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NPA Act amendments raise stink

ONGOING amendments to the law governing the operations of the National Prosecuting Authority (NPA) will have serious ramifications on the independence of the constitutional body which could compromise the integrity of the institution, legal experts have said as the current militarisation of the authority raises stink.

By Wongai Zhangazha

The security sector has virtually taken over the operations of the NPA with 160 officers from security ministries constituting almost three-quarters of the staff in the Prosecutor-General’s office.

The Ministry of Justice, which is headed by Vice-President Emmerson Mnangagwa, intends to abolish the post of national director of public prosecutions and introduce provision for posts of more than one deputy prosecutor-general.

According to the proposed draft Bill, “the board, in consultation with the minister (of Justice), shall determine to which posts it assigns the national director of prosecutions and the deputy national director of public prosecutions … There shall be deputy prosecutors-general appointed in terms of Section 8 of the National Prosecuting Authority Act”.

Sources in the NPA fear that the amendments will allow Mnangagwa, who is also caught in a noisy row over the selection of a new chief justice, to appoint senior NPA staff, including the deputy prosecutor-generals (PGs), which would be undesirable if not unconstitutional.

Officials say the provision for Mnangagwa to be involved in the appointment of deputy PGs, who shall head specific prosecutorial sections of other departments of the NPA and supervise members therein, would give him a grip on the body.

There are fears that the vice-president could abuse his role given that he appointed Ray Goba as acting Prosecutor-General despite the fact that he has a criminal record in Namibia.

They also feared that this would render the proposed draft Bill vulnerable to political meddling as the appointments are not subjected to transparent processes.

Officials at the NPA see the amendments as well as the demand that the agency’s staff report all high-profile cases to the ministry as an attempt by Mnangagwa to subvert the constitution and take control of operations at the institution.

The NPA is established in terms of the constitution and its independence is guaranteed in Section 260 which states that “(1) Subject to the constitution, the Prosecutor General (a) is independent and is not subject to the direction or control of anyone; and (b) must exercise his or her functions impartially and without fear, favour, prejudice or bias”.

“What looms large is that despite a national desideratum to have an independent prosecuting authority in Zimbabwe, someone, somewhere else desires to retain some political control of the institution. It is therefore imperative to traverse the history of the NPA since the new constitution came into force. This will expose the lack of good faith in those entrusted by the public with a fiduciary duty of ensuring compliance with the constitution,” said the source.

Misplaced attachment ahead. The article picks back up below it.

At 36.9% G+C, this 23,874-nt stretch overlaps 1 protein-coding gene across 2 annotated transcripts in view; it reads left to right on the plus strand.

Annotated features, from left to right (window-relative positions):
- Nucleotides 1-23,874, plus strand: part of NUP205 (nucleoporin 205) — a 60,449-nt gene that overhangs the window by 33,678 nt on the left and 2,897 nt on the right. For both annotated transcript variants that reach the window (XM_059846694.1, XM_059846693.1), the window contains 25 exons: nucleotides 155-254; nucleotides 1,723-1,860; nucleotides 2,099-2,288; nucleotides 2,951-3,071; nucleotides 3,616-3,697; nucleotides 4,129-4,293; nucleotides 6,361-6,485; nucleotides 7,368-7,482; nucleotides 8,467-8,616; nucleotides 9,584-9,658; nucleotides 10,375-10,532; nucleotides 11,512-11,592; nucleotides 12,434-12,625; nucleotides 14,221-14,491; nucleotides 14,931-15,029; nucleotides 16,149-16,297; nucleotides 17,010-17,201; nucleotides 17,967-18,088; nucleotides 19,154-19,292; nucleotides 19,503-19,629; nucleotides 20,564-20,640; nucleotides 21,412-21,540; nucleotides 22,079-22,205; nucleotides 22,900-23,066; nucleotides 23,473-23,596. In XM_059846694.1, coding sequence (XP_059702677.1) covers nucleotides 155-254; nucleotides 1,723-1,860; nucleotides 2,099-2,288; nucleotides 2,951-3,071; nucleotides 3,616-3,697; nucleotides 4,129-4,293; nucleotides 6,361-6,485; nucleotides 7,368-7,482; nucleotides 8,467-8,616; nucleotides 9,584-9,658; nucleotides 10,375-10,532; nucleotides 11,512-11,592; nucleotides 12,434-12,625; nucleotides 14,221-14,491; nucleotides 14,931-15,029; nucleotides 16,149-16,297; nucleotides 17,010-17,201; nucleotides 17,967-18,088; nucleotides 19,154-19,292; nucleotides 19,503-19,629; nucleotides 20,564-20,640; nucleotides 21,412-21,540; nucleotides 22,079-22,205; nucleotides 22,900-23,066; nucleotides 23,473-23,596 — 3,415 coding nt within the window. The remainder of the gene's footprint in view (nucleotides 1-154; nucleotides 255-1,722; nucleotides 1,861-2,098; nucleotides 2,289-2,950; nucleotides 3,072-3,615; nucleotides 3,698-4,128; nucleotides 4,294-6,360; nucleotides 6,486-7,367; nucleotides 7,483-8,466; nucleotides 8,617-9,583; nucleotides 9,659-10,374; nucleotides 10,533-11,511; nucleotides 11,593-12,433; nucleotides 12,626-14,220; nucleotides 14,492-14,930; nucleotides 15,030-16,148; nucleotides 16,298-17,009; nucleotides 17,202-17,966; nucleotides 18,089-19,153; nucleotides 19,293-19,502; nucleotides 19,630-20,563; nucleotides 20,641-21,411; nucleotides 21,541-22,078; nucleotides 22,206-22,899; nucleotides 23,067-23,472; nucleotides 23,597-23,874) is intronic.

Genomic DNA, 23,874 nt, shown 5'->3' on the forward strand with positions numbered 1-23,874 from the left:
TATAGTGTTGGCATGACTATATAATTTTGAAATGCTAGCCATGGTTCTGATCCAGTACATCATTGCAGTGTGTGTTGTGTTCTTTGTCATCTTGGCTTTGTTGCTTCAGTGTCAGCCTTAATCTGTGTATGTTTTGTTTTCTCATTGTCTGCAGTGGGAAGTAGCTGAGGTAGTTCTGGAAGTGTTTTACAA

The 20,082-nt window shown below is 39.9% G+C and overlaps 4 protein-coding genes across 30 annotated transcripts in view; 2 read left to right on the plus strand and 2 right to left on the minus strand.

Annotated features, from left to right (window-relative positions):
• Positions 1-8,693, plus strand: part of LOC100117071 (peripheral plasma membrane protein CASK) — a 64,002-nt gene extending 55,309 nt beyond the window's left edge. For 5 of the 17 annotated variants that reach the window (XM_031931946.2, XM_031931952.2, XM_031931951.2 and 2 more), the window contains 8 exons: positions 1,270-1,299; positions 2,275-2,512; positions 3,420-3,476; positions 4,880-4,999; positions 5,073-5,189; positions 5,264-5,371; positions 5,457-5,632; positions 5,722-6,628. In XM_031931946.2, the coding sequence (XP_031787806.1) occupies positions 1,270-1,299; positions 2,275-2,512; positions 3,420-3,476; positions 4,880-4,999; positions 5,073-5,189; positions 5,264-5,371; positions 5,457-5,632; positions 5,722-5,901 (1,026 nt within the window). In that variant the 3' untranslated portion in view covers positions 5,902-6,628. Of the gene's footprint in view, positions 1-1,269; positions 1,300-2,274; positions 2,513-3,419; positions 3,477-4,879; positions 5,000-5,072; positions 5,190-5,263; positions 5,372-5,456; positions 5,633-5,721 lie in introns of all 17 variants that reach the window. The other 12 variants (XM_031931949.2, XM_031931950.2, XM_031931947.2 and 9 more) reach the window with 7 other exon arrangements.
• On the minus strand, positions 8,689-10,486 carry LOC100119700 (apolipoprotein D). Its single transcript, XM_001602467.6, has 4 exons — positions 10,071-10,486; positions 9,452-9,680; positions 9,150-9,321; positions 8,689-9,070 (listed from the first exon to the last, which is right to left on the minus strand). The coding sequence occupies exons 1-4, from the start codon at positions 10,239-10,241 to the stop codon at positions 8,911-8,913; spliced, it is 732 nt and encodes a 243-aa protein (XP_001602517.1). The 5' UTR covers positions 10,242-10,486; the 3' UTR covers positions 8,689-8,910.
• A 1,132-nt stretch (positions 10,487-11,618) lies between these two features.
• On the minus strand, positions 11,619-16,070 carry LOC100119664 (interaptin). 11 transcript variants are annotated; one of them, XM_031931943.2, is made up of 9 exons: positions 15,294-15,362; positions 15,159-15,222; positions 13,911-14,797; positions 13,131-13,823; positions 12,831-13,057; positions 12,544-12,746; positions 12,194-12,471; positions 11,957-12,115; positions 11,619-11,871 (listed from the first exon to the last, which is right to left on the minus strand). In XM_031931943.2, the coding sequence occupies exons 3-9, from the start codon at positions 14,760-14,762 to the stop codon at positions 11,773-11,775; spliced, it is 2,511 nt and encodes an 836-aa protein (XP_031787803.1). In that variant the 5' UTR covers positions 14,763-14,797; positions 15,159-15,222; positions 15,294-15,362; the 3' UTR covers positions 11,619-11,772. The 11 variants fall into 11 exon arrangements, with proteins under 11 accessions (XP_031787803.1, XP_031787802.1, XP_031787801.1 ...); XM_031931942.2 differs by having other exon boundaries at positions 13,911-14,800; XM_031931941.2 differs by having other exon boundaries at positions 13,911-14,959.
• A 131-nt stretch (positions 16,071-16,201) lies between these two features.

The source said it was important to note that before the establishment of the NPA, the prosecuting functions were exercised by the attorney-general who was a member of cabinet. Prosecutors then were civil servants employed by the Public Service Commission.

“The new constitution then changed such an undesirable situation by establishing an independent NPA whose head is equivalent to a Supreme Court judge while its officers are not part of the civil service,” the source said.

The source said while the amendments are still “proposed” it is critical that those who are appointed deputy prosecutor generals,they should be appointed in the similar way a prosecutor general is appointed, that is going through public interviews that judges undergo.

A prosecutor-general must have the same qualifications of a Supreme Court judge and his removal or appointment follows the same procedure applicable to appointment and removal of a judge.

“It must follow that a person who deputises such an important officer must as far as possible be appointed in the similar fashion to the prosecutor-general. (suspended prosecutor-general Johannes) Tomana escaped the rigorous of public interviews because of a provision that was dubiously inserted in the constitution to save him,” a source said.

“Now a person to be appointed deputy prosecutor-general must be appointed transparently from a pool of competent persons subjected to public scrutiny.”

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